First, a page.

Impressions, energy radiated by phenomena in the momentary environmental scene, enter sensory neurons, creating in afferent nerves a data stream. Following Kant, by our inner sense the mind perceives its own thoughts as it ties together sense data into an internalized scene. The mind, residing in the brain, logically a Language Machine, processes and stores items as coded grammatical entities. Kantian synthetic unity in the linguistic brain is able to deliver our experience of the scene as we appear to see (...) it. Uniquely, the brain records its own history, synthesizing a Movie-in-the-Brain, called the Noumenal Cosmos. Attempting thereby to represent the actual Universe, this makes for a sovereign brain that governs itself. The brain is domicile of an Ego, with its selfhood at stake at all times. Yet, it can know itself only by its actions, in which it appears as an actor in its own movie. Phenomena enter garbled, as confused apparitions, and must be put in good form using top–down feedback control by Ego, so that each movie frame makes rational sense within the overall context of the Noumenal Cosmos. A stack of frames is processed typically in 40 Hz rhythm with 300 ms process time each, for about 12 in the stack at any time. Successive neural centers are processing the stack in the brain assembly line, based on data from increasingly global receptive fields. Ego stitches together the movie frames, but only the top frame is in consciousness for 25 ms. The top frame contains the whole scene where the Ego makes an appearance as the actor that imposes Kantian synthetic unity on the scene, merely an assembly of grammatical texts, in a system-internal coded process language, fitting the scene into the Noumenal Cosmos. But Ego observes Ego only to the extent permitted by the objectivity rule, only what it does and thinks, not its true face. From the Noumenal Cosmos, the Ego receives grammatical messages in the internal sense code. They are integrated into a whole in the reaction of the Ego to the momentary scene. The voluntary nature of Ego’s decisions is explained, based on its ability to code in advance its own actions sequentially in time, as it sees fit with a view to an orderly Noumenal Cosmos, records of code being arranged spatially in neural structures. (shrink)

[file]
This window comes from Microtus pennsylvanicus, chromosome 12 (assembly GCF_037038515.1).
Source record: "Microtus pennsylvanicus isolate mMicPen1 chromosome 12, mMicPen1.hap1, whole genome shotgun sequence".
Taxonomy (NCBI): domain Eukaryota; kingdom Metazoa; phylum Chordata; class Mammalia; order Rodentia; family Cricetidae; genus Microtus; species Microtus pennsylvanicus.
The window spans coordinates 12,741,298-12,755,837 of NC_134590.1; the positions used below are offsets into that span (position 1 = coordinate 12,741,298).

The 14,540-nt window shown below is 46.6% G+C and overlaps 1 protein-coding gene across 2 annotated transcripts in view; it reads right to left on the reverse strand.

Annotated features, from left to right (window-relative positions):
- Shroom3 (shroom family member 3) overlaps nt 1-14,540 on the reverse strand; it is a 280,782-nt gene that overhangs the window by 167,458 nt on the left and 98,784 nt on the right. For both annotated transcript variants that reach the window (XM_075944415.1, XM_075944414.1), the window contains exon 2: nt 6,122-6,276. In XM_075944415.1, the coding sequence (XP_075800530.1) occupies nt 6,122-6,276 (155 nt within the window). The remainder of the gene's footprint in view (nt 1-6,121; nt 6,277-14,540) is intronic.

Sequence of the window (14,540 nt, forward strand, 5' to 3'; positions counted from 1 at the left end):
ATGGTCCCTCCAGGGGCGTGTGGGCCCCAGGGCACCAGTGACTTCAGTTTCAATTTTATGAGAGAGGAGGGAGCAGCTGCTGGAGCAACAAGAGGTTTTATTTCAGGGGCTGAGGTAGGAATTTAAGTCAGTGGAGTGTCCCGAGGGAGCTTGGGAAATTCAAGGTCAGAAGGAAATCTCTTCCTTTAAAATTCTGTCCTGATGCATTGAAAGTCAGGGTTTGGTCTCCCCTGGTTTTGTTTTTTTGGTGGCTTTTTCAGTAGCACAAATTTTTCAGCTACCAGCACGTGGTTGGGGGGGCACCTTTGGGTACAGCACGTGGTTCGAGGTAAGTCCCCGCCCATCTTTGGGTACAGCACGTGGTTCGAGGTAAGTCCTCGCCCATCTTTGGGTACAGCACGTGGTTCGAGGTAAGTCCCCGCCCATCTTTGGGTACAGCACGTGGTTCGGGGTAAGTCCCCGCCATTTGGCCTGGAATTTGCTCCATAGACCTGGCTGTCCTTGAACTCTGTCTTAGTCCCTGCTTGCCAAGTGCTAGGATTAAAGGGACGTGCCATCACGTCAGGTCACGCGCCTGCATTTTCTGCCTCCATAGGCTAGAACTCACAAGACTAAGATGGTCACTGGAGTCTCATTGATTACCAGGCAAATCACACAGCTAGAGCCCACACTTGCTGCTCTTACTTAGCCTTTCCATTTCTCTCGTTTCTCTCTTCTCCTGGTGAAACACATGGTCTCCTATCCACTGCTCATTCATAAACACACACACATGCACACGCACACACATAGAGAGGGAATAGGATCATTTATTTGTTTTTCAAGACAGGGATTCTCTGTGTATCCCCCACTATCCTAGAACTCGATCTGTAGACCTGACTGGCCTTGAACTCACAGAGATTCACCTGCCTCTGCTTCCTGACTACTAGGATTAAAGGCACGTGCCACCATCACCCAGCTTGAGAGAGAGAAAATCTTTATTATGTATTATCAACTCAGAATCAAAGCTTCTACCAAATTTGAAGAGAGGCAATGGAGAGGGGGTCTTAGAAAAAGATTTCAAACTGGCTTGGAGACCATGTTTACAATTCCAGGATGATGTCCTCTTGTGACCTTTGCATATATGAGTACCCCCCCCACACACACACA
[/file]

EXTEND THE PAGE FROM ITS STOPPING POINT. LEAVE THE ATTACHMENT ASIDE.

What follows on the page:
Visual percepts frequently appear chromatically rich, yet their paucity in reportable information has led to widely accepted minimalist models of vision. The discrepancy may be resolved by positing that the richness of natural scenes is reflected in phenomenal consciousness but not in detail in the phenomenal judgments upon which reports about qualia are based. Conceptual awareness (including phenomenal judgments) arises from neural mechanisms that categorize objects, and also from mechanisms that conceptually characterize textural properties of pre-categorically segmented regions in the (...) visual field. Experimental evidence suggests that complex images instigate the generation of so-called ensemble phenomenal judgments. These involve concepts that categorize global attributes of segmented areas but carry no information pertaining to details. It is then argued that there are cogent reasons for believing that phenomenal percepts (i.e. qualia) arising from chromatically complex stimuli cohere in this ensemble sense with both the stimulus and with the resulting ensemble phenomenal judgments. Thus, spatially detailed retinal images are deemed to yield correspondingly detailed phenomenal experiences that are in turn conceptually apprehended via a relatively small number of ensemble phenomenal judgments. Lastly, it is suggested that the bridge locus for chromatically rich phenomenal experiences is most plausibly located early in the cortical visual pathway. (shrink)